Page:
MoI of the Czech Republic (December 2016). Statistical report on international protection. Online: https://www.mvcr.cz/clanek/statisticke-zpravy-o-mezinarodni-ochrane-za-jednotlive-mesice-v-roce-2016.aspx

MoI of the Czech Republic (December 2017). Statistical report on international protection. Online: https://www.mvcr.cz/clanek/statisticke-zpravy-o-mezinarodni-ochrane-za-jednotlive-mesice-v-roce-2017.aspx


The subjective perspective

This report has found a number of problematic areas with relation to the situation for asylum seekers and refugees in the Czech Republic, two of which stand out as of utmost importance. Firstly, the topic is firmly embedded within an administrative-security discourse utilized both by the mainstream media as well as by the political representation, potentially leading to angst and increasing fear in the society which, in turn, hinders integration and translates into a growing demand for stronger security solutions. Secondly, on a more practical level, improving especially the long duration of the procedures and a restricted access to labor market would be beneficial.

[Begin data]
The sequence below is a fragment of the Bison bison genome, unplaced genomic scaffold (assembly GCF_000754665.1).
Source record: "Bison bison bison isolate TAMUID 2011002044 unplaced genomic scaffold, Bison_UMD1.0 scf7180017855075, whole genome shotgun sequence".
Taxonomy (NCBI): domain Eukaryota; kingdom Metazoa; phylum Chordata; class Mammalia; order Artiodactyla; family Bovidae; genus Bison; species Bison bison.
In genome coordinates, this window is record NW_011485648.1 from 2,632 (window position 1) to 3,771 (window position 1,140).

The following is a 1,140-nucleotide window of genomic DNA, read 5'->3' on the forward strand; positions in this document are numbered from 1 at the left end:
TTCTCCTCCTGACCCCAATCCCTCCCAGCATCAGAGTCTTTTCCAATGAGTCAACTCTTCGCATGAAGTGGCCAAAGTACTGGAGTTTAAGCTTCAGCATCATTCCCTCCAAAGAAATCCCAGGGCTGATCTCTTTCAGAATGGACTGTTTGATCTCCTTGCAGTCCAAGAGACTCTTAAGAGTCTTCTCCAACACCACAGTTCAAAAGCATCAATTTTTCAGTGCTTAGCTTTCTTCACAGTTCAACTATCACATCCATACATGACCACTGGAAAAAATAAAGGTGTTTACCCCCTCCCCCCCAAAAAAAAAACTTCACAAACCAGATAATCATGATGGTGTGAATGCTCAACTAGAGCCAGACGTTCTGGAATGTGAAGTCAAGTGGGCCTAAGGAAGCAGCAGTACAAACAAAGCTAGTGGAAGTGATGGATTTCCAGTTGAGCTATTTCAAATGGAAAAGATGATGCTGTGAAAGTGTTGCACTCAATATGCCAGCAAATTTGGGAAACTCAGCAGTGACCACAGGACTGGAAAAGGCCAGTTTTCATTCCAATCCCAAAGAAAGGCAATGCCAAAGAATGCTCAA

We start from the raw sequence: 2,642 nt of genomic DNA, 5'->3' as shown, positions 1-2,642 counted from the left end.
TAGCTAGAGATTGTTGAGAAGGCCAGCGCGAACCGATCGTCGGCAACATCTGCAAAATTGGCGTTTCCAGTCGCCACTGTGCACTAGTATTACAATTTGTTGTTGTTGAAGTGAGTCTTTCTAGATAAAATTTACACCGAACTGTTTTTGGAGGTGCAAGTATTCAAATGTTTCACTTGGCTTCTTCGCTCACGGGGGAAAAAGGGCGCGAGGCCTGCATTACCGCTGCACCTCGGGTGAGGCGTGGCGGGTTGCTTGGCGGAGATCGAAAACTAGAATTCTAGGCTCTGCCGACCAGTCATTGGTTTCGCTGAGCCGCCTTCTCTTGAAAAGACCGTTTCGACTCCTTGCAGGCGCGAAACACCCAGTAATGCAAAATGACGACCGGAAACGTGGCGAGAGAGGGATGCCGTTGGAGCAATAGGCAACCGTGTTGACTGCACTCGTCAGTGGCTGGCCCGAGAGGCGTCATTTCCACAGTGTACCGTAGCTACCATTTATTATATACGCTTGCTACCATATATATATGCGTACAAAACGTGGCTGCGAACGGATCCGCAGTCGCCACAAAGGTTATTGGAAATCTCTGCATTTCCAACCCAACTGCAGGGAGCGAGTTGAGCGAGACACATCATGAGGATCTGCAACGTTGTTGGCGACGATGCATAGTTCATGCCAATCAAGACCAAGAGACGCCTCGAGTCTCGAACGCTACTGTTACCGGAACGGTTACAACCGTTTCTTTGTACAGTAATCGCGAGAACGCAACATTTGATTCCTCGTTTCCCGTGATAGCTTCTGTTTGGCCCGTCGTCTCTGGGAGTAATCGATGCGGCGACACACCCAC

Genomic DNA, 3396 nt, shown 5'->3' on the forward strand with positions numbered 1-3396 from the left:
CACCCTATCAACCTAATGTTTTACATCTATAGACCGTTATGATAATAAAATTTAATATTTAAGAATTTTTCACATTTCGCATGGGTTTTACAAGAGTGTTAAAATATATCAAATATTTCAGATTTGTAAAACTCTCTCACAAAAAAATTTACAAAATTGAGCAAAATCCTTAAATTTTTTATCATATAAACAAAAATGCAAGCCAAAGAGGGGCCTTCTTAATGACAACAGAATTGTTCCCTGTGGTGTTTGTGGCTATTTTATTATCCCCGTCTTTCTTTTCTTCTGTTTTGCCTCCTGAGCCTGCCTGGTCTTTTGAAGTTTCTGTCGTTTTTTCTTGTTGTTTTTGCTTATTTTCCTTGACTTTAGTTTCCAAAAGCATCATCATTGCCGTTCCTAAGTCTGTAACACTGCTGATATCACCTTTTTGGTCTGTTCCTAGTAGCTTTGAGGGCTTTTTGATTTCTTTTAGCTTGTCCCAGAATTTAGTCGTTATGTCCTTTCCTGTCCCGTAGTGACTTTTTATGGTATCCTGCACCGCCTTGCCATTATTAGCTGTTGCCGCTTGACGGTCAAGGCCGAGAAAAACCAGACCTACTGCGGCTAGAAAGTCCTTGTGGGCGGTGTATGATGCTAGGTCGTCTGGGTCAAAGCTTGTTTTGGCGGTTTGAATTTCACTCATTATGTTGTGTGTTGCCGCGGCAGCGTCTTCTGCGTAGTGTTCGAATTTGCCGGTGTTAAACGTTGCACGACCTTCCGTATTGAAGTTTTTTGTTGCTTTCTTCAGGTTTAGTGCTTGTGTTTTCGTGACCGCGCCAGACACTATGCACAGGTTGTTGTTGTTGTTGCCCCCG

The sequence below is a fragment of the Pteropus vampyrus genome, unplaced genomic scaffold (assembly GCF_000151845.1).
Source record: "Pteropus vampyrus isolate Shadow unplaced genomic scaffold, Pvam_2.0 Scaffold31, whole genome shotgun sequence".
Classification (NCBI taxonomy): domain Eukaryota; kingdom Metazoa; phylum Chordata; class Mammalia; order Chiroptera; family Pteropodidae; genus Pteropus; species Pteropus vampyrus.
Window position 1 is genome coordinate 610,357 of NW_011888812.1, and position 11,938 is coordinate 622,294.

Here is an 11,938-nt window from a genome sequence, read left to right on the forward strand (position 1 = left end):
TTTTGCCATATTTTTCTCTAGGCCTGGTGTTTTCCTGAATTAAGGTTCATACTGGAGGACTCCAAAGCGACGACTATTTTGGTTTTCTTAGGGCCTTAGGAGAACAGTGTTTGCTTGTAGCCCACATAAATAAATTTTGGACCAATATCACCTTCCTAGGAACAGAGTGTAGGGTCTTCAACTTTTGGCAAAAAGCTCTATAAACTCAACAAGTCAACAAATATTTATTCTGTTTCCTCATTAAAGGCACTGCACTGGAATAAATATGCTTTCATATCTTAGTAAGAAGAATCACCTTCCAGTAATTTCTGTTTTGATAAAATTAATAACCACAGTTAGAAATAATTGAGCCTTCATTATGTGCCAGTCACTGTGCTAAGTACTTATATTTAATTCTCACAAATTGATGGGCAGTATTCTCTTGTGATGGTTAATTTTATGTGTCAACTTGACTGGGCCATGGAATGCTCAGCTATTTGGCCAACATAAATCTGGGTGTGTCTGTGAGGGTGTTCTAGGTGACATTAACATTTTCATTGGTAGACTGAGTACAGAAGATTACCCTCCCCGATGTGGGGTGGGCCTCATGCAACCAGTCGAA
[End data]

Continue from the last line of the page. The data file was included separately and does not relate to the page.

It is regrettable to see that mistrust of immigrants and unwillingness to work along Union lines with other Member States have meant that the Czech Republic is coming in short of living up to its international responsibility to protect those in need. This seems to be connected to a general lack of understanding among the general public of the topic, which reaches all the way up to those working in the media who often misrepresent facts about refugees and asylum policy, even when intending to keep neutral. A case in point here is an analysis of media coverage of the refugee crisis in the Czech Republic conducted in 2015 (Macek 2015). This showed that a large room in the two most followed TV channels in the country was devoted to short-term impacts of the so-called migration crisis in the Czech Republic, abroad and in the whole EU. The most frequent topics were police-related, i.e. checks, border surveillance, detention facilities etc. Conversely, virtually no space was given to the root causes of the crisis giving the impression that the cause of the crisis is the refugees themselves. Generally, there is a strong administrative-security discourse broadly applied to the issue of migration in the Czech media as well as in the political arena. It is important to seek and to promote a more balanced view, including through education and education campaigns.